How does a servo motor work?

Servo motors are specially designed motors to be used in control applications and robotics. They are used for precise position and speed control at high torques. It consists of a suitable motor, position sensor and a sophisticated controller. Servo motors can be characterized according the motor controlled by servomechanism, i.e. if DC motor is controlled using servomechanism, it is called as DC Servo motor. Thus major types of Servo motor may be - (i) DC Servo motor, (ii) AC Servo motor.
servo motor
Servo Motor
Image credit: oomlout

Servo motors are available in power ratings from fraction of watt upto few 100 watts. They are having high torque capabilities. The rotor of servo motor is made smaller in diameter and longer in length, so that it has low inertia.

What is Servomechanism? 

Servomechanism is basically a closed-loop system, consisting of a controlled device, controller, output sensor and feedback system. The term servomechanism most probably applies to the systems where position and speed is to be controlled. 

How does a Servo motor work?

working of servo motor
 Servo motors are used to control position and speed very precisely, but in a simple case, only position may be controlled. Mechanical position of the shaft can be sensed by using a potentiometer, which is coupled with the motor shaft through gears. The current position of the shaft is converted into electrical signal by the potentiometer, and the compared with the command input signal. In modern servo motors, electronic encoders or sensors are used to sense the position of the shaft.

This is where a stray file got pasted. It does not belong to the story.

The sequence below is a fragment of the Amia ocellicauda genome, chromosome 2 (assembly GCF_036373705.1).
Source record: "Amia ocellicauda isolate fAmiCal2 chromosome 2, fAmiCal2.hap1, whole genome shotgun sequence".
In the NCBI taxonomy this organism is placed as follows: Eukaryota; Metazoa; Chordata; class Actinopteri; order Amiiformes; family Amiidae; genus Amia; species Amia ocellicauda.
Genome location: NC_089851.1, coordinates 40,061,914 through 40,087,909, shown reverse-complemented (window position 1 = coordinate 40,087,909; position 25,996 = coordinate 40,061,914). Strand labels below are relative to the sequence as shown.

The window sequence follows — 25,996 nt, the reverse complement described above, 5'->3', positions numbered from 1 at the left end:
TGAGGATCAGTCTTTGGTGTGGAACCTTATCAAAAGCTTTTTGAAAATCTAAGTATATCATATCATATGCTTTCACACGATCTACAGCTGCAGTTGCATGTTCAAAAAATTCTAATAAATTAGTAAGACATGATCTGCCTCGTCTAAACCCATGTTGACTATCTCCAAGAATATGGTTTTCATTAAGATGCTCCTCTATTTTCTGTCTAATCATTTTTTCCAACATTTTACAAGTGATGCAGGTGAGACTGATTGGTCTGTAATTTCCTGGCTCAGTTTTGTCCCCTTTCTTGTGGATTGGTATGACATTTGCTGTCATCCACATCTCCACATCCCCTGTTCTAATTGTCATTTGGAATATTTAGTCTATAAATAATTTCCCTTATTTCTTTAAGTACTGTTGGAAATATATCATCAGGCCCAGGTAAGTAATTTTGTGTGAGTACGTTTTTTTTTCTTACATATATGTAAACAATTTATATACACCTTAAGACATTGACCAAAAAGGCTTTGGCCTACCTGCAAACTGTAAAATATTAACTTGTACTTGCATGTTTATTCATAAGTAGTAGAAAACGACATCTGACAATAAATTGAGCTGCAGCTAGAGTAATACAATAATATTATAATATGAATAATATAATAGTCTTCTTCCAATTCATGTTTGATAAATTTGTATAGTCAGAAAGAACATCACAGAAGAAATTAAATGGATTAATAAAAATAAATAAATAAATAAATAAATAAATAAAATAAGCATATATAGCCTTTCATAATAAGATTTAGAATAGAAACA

Command input is given according to the required position of the shaft. If the feedback signal differs from the given input, an error signal is generated. This error signal is then amplified and applied as the input to the motor, which causes the motor to rotate. And when the shaft reaches to the required position, error signal becomes zero, and hence the motor stays standstill holding the position. 
The command input is given in the form of electrical pulses. As the actual input applied to the motor is the difference between feedback signal (current position) and applied signal (required position), speed of the motor is proportional to the difference between the current position and the required position. The amount of power required by the motor is proportional to the distance it needs to travel.

How is the servo motor controlled?

Usually a servomotor turns 90° in either direction, i.e. maximum movement can be 180°. A normal servo motor cannot rotate any further due to a built-in mechanical stop. 
Three wires are taken out of a servo: positive, ground and control wire. A servo motor is controlled by sending a Pulse Width Modulated (PWM) signal through the control wire. A pulse is sent every 20 milliseconds. Width of the pulses determine the position of the shaft. For example, a pulse of
1ms will move the shaft anticlockwise at -90°, a pulse of 1.5ms will move the shaft at the neutral position that 0° and a pulse of 2ms will move the shaft clockwise at +90°.

PWM for servo motor

When servo motor is commanded to move by applying pulses of appropriate width, the shaft moves to and holds the required position. If an external force is trying to change the position of the shaft, the motor resists to change. Pulses need to be repeated for the motor to hold the position.

Applications of Servo motor

Servo motors are popularly used in robotics, computers, CD/DVD players, toys etc. Servos are extensively used in those application where a specific task is to be done repeatedly in a very precise manner.